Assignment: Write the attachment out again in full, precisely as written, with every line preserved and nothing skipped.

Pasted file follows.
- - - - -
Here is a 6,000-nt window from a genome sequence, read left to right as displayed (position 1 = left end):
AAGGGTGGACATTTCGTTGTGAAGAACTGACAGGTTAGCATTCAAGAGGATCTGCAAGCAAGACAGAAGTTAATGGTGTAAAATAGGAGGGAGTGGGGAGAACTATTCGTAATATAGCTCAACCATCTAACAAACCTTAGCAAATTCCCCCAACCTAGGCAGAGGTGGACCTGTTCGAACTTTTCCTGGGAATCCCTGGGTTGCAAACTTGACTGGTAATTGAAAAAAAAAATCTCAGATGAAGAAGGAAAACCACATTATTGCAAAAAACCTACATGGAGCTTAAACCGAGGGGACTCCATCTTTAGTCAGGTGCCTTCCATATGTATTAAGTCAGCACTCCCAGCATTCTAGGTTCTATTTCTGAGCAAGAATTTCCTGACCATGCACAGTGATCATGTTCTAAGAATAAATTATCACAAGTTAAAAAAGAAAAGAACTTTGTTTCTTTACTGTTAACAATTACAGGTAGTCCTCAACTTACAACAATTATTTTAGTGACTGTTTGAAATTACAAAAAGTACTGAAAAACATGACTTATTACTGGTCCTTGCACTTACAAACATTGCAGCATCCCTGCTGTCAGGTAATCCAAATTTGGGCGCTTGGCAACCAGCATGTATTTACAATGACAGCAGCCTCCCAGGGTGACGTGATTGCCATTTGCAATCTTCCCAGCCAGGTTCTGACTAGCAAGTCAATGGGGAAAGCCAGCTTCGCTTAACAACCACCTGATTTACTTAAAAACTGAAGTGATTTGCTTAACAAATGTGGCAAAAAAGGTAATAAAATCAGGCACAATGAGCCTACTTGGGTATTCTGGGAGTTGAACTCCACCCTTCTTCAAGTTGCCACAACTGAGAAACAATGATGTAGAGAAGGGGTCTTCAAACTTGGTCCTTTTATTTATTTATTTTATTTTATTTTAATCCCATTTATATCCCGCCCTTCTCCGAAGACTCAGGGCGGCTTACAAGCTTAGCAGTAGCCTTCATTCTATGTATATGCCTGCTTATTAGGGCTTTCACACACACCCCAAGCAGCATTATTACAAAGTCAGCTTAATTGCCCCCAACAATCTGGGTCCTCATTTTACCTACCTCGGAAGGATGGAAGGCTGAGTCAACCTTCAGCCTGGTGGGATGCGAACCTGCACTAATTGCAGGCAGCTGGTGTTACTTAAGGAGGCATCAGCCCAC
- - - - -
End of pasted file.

Here is a 6,000-nt window from a genome sequence, read left to right as displayed (position 1 = left end):
AAGGGTGGACATTTCGTTGTGAAGAACTGACAGGTTAGCATTCAAGAGGATCTGCAAGCAAGACAGAAGTTAATGGTGTAAAATAGGAGGGAGTGGGGAGAACTATTCGTAATATAGCTCAACCATCTAACAAACCTTAGCAAATTCCCCCAACCTAGGCAGAGGTGGACCTGTTCGAACTTTTCCTGGGAATCCCTGGGTTGCAAACTTGACTGGTAATTGAAAAAAAAAATCTCAGATGAAGAAGGAAAACCACATTATTGCAAAAAACCTACATGGAGCTTAAACCGAGGGGACTCCATCTTTAGTCAGGTGCCTTCCATATGTATTAAGTCAGCACTCCCAGCATTCTAGGTTCTATTTCTGAGCAAGAATTTCCTGACCATGCACAGTGATCATGTTCTAAGAATAAATTATCACAAGTTAAAAAAGAAAAGAACTTTGTTTCTTTACTGTTAACAATTACAGGTAGTCCTCAACTTACAACAATTATTTTAGTGACTGTTTGAAATTACAAAAAGTACTGAAAAACATGACTTATTACTGGTCCTTGCACTTACAAACATTGCAGCATCCCTGCTGTCAGGTAATCCAAATTTGGGCGCTTGGCAACCAGCATGTATTTACAATGACAGCAGCCTCCCAGGGTGACGTGATTGCCATTTGCAATCTTCCCAGCCAGGTTCTGACTAGCAAGTCAATGGGGAAAGCCAGCTTCGCTTAACAACCACCTGATTTACTTAAAAACTGAAGTGATTTGCTTAACAAATGTGGCAAAAAAGGTAATAAAATCAGGCACAATGAGCCTACTTGGGTATTCTGGGAGTTGAACTCCACCCTTCTTCAAGTTGCCACAACTGAGAAACAATGATGTAGAGAAGGGGTCTTCAAACTTGGTCCTTTTATTTATTTATTTTATTTTATTTTAATCCCATTTATATCCCGCCCTTCTCCGAAGACTCAGGGCGGCTTACAAGCTTAGCAGTAGCCTTCATTCTATGTATATGCCTGCTTATTAGGGCTTTCACACACACCCCAAGCAGCATTATTACAAAGTCAGCTTAATTGCCCCCAACAATCTGGGTCCTCATTTTACCTACCTCGGAAGGATGGAAGGCTGAGTCAACCTTCAGCCTGGTGGGATGCGAACCTGCACTAATTGCAGGCAGCTGGTGTTACTTAAGGAGGCATCAGCCCAC